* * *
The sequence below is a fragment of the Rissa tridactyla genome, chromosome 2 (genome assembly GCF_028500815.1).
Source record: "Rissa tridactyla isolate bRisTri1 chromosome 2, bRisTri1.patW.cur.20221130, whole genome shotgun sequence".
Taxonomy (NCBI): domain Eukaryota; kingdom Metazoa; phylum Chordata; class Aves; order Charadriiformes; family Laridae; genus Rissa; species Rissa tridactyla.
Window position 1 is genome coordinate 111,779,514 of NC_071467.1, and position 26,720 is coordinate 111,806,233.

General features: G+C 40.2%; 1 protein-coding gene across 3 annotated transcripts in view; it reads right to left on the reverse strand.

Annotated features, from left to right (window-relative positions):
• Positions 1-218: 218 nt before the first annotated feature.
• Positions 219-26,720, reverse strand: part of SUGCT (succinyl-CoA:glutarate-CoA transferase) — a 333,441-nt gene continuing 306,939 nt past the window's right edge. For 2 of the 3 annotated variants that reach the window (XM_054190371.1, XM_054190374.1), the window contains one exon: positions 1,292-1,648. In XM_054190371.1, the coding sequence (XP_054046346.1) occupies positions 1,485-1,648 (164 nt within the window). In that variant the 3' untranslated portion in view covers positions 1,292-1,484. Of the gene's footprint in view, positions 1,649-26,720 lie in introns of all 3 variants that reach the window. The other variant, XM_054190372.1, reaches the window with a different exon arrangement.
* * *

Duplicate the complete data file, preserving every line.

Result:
The sequence below is a fragment of the Rissa tridactyla genome, chromosome 2 (genome assembly GCF_028500815.1).
Source record: "Rissa tridactyla isolate bRisTri1 chromosome 2, bRisTri1.patW.cur.20221130, whole genome shotgun sequence".
Taxonomy (NCBI): domain Eukaryota; kingdom Metazoa; phylum Chordata; class Aves; order Charadriiformes; family Laridae; genus Rissa; species Rissa tridactyla.
Window position 1 is genome coordinate 111,779,514 of NC_071467.1, and position 26,720 is coordinate 111,806,233.

General features: G+C 40.2%; 1 protein-coding gene across 3 annotated transcripts in view; it reads right to left on the reverse strand.

Annotated features, from left to right (window-relative positions):
• Positions 1-218: 218 nt before the first annotated feature.
• Positions 219-26,720, reverse strand: part of SUGCT (succinyl-CoA:glutarate-CoA transferase) — a 333,441-nt gene continuing 306,939 nt past the window's right edge. For 2 of the 3 annotated variants that reach the window (XM_054190371.1, XM_054190374.1), the window contains one exon: positions 1,292-1,648. In XM_054190371.1, the coding sequence (XP_054046346.1) occupies positions 1,485-1,648 (164 nt within the window). In that variant the 3' untranslated portion in view covers positions 1,292-1,484. Of the gene's footprint in view, positions 1,649-26,720 lie in introns of all 3 variants that reach the window. The other variant, XM_054190372.1, reaches the window with a different exon arrangement.